From No More Fake News
The primary feature of The Group is: its members look at events in accordance with what they think other members are seeing.
It's like passing around an unknown object, from hand to hand, and describing it as you believe everyone else will describe it.
You are always listening for "an echo effect" before it happens.
And you claim the echo effect is what you perceive.
High-IQ idiots will tell you this is the only way society can operate. They no longer know what it means to see things as they actually see them. And when they vaguely sniff out a free individual, they recoil in horror.
In the early days of the American Republic, as the two-party system developed, certain men saw the movement toward collectivism.
In phase one, it was evolving into polarized opposition. It was an engineered A versus B, with each side saying whatever it could, in order to win popular support.
And beyond that, it was a PRETENSE of polarized opposition. Behind the scenes, both parties, and the men who owned them, were simply building up the power of centralized government -- and figuring out how to appeal to the population on the basis of "shared consensus" and "the greatest good for the greatest number."
In other words: "how can we get the masses to think they're all perceiving the same thing, the thing we want them to perceive?"
John Adams, in the early days of the Republic, saw it correctly and saw it exactly:
"There is nothing which I dread so much as a division of the republic into two great parties, each arranged under its leader, and concerting [organizing] measures in opposition to each other. This, in my humble opinion, is to be dreaded as the greatest political evil under our Constitution."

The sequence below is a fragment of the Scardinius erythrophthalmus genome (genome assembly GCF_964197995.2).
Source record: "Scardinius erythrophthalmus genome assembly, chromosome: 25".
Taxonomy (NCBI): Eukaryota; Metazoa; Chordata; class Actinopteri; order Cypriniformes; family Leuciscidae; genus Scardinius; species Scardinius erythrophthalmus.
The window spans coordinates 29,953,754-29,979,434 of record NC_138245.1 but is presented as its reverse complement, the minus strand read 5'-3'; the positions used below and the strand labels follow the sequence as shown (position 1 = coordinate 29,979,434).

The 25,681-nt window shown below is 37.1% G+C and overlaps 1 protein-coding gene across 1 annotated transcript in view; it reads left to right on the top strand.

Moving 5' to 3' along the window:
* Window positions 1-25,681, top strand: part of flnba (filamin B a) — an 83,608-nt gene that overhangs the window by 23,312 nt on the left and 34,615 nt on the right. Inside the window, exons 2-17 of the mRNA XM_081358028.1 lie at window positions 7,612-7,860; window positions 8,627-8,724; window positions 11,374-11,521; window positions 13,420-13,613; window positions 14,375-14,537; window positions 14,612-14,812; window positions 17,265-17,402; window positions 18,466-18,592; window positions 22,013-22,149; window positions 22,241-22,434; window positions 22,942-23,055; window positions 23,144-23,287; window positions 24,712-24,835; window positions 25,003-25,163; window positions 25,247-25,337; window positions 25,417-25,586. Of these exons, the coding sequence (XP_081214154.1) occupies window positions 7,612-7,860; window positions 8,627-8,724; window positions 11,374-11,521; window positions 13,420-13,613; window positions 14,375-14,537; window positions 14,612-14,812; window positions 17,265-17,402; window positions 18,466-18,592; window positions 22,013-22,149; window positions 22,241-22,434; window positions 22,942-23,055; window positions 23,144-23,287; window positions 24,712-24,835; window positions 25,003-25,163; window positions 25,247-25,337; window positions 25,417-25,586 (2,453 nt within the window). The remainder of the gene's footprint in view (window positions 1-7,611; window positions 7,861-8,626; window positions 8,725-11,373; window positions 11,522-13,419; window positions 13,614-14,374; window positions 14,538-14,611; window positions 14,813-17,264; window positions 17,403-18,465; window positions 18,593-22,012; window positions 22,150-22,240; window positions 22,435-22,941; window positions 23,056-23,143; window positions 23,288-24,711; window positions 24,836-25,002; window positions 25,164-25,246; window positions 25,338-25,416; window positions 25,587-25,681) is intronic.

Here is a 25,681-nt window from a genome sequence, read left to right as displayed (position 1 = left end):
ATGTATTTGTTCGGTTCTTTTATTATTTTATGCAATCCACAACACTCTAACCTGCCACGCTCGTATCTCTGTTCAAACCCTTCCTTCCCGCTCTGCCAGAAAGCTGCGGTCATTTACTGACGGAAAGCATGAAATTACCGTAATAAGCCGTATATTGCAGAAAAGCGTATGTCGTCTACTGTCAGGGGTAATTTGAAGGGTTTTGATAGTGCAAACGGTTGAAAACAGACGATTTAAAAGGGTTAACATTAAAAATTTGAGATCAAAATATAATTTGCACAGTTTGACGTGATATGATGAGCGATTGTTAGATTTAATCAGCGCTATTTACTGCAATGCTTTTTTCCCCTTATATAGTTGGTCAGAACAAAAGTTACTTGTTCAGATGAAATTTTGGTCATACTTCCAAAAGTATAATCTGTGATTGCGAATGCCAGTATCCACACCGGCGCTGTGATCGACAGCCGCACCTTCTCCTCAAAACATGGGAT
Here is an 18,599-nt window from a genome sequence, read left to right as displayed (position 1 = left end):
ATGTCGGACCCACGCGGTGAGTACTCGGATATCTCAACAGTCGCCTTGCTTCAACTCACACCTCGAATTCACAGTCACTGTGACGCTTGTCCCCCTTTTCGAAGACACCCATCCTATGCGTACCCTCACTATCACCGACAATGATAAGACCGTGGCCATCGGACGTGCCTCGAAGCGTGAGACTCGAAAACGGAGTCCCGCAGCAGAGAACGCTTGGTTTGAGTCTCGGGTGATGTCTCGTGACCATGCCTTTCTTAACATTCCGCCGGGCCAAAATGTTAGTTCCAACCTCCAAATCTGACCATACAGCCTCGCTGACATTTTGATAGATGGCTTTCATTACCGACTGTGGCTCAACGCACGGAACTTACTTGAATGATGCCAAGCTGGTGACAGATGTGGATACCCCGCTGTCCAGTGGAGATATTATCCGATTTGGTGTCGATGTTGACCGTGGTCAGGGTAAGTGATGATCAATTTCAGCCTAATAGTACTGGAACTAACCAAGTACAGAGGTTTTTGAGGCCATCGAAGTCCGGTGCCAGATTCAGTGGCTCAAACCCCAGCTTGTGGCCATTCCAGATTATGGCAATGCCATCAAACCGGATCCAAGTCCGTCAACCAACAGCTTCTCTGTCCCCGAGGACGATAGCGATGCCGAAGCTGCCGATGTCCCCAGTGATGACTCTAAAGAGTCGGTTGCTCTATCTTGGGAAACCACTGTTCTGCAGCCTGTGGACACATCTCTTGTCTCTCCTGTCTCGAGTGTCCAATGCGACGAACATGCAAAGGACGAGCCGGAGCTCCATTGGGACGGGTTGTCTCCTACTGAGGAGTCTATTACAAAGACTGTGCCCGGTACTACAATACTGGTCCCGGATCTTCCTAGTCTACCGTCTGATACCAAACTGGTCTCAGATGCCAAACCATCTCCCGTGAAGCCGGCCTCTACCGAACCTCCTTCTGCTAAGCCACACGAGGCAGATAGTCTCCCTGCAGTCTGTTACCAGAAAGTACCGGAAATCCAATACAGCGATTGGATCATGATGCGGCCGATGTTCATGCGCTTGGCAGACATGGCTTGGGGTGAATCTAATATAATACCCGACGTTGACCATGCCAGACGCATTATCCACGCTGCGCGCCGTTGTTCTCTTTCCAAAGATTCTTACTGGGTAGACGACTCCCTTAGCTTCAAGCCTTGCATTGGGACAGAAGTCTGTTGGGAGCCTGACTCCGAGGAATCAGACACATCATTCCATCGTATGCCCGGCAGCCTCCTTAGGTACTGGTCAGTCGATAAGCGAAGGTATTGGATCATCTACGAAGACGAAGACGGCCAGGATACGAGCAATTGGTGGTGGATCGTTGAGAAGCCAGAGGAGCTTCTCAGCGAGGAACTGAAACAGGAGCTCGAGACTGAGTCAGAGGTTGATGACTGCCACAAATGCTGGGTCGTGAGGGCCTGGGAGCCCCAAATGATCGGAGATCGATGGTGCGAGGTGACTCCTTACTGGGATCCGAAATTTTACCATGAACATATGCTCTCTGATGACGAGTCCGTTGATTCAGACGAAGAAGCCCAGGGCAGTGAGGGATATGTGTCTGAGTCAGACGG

Even more tellingly, George Washington laid the system bare as he struggled to extricate himself from it: "...party disputes are now carried to such a length, and truth is so enveloped in mist and false representation, that it is extremely difficult to know through which channel to seek it [truth]. This difficulty, to one [a person], who is of no party, and whose sole wish is to pursue with undeviating steps a path which would lead this country to respectability, wealth, and happiness, is exceedingly to be lamented."
Thomas Jefferson, who on a number of occasions registered his acceptance of political parties as inevitable and natural, broke ranks in this very personal assessment: "I never submitted the whole system of my opinions to the creed of any party of men...where I was capable of thinking for myself. Such an addiction [to a party] is the last degradation of a free and moral agent. If I could not go to heaven but with a party, I would not go at all."
One of the great tools of modern collectivism is political correctness.